Having been a family home for 85 years, then an art gallery for 70 years, and then an extension of a larger gallery for another 44 years, the place has inevitably seen some renovations and alterations during its 199 year lifetime, but you can certainly still see many of its original features still intact. In fact, the library, which was added to the original home in 1885, remains decorated very much like it would have originally been. Visitors can take a peek at it through some glass doors.








^ The adjacent park was being renovated – (more about that at the end of the post) ^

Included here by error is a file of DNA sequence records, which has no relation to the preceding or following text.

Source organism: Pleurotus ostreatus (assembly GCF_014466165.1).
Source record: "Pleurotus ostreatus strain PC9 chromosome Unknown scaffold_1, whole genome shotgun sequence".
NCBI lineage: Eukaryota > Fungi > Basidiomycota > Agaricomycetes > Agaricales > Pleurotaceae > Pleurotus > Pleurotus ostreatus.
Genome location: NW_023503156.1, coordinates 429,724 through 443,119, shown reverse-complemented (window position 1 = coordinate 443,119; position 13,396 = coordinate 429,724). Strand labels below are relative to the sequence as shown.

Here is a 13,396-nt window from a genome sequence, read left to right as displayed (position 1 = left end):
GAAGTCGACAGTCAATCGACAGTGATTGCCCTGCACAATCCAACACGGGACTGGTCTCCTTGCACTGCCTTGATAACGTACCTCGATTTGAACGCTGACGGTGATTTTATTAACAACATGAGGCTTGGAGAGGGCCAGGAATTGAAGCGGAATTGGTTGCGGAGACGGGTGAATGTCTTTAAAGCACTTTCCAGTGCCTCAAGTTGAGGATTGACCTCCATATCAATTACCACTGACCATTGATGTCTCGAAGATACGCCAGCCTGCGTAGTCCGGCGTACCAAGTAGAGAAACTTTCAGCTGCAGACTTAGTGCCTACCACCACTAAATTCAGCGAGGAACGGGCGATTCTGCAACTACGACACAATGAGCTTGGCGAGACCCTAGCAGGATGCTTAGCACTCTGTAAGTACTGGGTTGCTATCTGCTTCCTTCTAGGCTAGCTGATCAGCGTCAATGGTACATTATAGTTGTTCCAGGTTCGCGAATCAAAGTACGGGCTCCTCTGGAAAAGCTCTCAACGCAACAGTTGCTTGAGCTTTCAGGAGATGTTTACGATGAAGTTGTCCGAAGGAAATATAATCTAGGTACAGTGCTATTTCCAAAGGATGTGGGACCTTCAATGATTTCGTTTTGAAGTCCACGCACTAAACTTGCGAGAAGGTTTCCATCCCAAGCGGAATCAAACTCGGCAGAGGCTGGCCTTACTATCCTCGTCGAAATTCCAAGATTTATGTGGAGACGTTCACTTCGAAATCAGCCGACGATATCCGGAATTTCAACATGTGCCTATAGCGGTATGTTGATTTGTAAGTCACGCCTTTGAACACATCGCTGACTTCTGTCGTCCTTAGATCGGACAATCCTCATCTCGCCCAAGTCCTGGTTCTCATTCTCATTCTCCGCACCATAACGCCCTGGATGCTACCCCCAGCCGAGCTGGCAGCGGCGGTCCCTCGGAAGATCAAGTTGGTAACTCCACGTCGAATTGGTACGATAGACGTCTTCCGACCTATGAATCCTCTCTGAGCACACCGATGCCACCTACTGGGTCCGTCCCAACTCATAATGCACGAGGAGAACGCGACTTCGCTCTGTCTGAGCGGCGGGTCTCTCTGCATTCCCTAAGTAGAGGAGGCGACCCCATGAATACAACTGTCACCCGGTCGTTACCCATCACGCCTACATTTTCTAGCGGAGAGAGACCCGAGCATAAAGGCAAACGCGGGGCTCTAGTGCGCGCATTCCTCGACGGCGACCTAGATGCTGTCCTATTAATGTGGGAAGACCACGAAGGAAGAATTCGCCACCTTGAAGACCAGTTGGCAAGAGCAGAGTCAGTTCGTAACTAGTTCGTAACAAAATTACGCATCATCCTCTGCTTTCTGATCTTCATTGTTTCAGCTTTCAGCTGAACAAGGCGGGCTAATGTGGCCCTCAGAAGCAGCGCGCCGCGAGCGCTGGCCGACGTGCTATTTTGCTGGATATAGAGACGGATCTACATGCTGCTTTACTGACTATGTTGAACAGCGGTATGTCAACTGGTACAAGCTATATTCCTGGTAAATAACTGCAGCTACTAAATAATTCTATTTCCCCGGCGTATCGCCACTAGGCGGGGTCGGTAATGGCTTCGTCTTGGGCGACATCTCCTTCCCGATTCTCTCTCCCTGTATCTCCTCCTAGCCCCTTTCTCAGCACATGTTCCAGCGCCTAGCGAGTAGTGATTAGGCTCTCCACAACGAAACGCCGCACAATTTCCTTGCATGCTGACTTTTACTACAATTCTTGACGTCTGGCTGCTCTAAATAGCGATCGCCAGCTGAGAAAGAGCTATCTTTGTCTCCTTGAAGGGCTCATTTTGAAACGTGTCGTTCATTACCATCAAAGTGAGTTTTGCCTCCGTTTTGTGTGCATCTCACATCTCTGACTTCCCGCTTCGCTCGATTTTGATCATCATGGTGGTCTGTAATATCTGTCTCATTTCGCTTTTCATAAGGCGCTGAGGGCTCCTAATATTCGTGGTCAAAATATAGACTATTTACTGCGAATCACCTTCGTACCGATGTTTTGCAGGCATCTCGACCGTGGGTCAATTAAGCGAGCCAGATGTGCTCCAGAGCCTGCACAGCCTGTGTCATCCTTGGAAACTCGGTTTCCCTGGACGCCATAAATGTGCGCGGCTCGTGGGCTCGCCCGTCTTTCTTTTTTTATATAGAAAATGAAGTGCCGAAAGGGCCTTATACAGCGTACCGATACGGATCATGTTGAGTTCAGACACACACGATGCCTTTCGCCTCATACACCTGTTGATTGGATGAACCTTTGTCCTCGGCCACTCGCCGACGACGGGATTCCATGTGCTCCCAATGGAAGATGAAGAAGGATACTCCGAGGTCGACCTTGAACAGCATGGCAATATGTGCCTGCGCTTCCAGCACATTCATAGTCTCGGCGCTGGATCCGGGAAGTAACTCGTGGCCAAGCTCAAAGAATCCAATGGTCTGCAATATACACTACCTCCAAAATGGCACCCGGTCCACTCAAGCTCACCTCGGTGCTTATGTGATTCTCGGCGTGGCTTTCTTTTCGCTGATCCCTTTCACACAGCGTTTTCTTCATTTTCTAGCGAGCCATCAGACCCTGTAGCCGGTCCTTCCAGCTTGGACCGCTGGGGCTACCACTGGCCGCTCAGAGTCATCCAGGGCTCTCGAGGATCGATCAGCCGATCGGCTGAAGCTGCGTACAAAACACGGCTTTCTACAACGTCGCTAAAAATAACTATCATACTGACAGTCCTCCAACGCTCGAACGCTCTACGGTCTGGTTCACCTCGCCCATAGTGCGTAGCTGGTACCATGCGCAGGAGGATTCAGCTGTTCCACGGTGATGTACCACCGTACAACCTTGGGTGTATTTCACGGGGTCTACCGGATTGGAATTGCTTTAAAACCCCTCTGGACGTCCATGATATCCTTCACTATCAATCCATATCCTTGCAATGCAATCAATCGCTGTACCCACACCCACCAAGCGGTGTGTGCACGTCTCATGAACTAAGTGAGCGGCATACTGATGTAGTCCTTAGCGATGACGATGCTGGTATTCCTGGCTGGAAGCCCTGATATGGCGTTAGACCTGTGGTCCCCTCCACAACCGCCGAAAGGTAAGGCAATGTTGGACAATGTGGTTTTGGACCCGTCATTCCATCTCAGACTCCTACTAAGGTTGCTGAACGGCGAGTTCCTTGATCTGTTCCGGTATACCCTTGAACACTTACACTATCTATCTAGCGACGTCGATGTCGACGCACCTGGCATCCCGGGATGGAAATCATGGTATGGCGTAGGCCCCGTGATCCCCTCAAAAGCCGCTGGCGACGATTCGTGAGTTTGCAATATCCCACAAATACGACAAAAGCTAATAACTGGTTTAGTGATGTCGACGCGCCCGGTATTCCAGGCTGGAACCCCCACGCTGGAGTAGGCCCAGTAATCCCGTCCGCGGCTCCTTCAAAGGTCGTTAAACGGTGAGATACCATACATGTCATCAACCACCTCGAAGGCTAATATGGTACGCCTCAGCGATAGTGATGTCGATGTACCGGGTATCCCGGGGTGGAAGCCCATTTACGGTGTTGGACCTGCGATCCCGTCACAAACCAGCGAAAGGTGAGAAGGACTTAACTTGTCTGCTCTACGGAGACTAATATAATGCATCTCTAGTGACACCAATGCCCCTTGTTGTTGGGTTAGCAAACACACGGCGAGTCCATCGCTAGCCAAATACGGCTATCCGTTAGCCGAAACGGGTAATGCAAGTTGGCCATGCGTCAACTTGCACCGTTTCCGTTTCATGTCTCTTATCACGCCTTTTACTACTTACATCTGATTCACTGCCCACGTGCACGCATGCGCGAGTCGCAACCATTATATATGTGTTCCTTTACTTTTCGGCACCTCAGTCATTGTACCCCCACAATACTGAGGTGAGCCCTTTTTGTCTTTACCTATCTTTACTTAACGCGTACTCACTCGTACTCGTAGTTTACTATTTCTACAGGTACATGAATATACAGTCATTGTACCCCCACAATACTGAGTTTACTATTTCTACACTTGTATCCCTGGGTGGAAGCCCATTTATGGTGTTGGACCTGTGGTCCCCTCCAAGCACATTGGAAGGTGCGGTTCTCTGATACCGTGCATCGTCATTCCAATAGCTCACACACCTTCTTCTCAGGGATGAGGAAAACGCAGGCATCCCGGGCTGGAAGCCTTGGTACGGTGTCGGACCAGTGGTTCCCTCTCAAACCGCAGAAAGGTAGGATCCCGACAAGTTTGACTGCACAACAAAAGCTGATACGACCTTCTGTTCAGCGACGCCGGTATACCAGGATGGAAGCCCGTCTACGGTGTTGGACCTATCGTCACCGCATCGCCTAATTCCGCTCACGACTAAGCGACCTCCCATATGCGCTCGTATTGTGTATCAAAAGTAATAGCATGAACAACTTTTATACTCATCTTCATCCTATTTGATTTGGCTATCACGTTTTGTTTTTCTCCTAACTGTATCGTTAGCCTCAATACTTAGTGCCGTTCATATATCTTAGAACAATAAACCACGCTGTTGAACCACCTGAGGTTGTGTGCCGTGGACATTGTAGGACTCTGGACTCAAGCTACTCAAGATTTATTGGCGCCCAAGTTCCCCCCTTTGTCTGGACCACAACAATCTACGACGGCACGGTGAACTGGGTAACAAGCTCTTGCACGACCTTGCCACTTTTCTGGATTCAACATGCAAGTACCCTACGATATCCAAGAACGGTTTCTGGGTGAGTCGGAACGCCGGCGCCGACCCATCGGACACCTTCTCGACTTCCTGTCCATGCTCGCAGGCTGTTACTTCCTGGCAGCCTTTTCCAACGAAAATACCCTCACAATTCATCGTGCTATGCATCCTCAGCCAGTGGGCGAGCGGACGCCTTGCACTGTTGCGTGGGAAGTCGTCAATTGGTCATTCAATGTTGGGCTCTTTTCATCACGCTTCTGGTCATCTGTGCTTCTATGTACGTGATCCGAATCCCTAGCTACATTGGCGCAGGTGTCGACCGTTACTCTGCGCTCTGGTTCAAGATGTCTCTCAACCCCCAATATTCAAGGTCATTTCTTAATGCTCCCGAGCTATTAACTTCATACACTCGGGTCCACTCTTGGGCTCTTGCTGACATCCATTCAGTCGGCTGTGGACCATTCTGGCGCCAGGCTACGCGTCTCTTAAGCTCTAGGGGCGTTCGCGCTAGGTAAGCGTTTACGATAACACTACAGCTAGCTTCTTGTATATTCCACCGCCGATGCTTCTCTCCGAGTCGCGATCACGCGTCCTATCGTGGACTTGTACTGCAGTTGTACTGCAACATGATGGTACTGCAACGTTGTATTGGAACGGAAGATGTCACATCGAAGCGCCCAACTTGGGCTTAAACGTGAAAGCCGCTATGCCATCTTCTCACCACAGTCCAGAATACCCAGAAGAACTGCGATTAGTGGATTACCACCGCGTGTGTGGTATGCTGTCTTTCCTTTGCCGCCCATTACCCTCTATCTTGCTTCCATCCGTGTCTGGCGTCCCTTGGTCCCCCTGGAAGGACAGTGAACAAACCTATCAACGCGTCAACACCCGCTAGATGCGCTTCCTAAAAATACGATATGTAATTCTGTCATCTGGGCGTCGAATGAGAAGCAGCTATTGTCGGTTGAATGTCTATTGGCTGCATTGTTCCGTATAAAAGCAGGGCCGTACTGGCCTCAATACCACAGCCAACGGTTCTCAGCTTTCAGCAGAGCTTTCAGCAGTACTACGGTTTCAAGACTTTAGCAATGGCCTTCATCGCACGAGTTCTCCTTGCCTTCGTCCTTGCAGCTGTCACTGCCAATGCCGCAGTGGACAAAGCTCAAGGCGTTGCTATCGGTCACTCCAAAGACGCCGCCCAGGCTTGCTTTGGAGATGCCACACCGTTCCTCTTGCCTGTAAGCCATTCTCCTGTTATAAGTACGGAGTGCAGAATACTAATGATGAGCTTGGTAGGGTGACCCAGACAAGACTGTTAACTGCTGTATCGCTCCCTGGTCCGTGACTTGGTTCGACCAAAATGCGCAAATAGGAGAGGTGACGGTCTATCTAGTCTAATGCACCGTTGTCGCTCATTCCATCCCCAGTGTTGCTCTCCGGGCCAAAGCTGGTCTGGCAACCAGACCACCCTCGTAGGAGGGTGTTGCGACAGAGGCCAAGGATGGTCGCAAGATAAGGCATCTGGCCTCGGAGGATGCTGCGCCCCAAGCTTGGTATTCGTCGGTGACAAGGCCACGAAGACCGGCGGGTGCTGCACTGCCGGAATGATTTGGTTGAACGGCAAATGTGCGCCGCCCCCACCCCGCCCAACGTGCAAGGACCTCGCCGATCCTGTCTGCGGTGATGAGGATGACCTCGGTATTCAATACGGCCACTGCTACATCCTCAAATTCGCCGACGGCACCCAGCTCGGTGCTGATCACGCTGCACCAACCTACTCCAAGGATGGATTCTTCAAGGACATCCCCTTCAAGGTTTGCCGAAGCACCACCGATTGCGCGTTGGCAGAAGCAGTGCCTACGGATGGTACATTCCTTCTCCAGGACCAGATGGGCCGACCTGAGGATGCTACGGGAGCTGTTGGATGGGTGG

Here’s a watercolour of the building and park painted in 1875 …


And here’s a photograph of it in 1907, shortly after it had become The Art Gallery of Toronto …


Here’s taken a few years later in 1910, showing visitors approaching the gallery. The house was already 90 years old by then …


While the building in which it is housed, may be very old, the offerings on the menu were fresh and modern sounding (see it here). After a bit of deliberation, I went with the Mushroom Tartine, described as “balsamic glazed mushroom, soft-boiled egg, brie, market greens”. Julie chose the Grilled Artichoke & Grains, “broccolini, beluga lentil, quinoa, beet, almonds, red pepper coulis”. The meal was delicious.




Following our lunch, we re-entered the art gallery and headed to the special exhibit currently on, called The Outsiders.


^ The back of The Grange, as seen through the glass wall of the AGO ^

This was a welcomed repeat look at this show for me — I previously wrote about it in this post.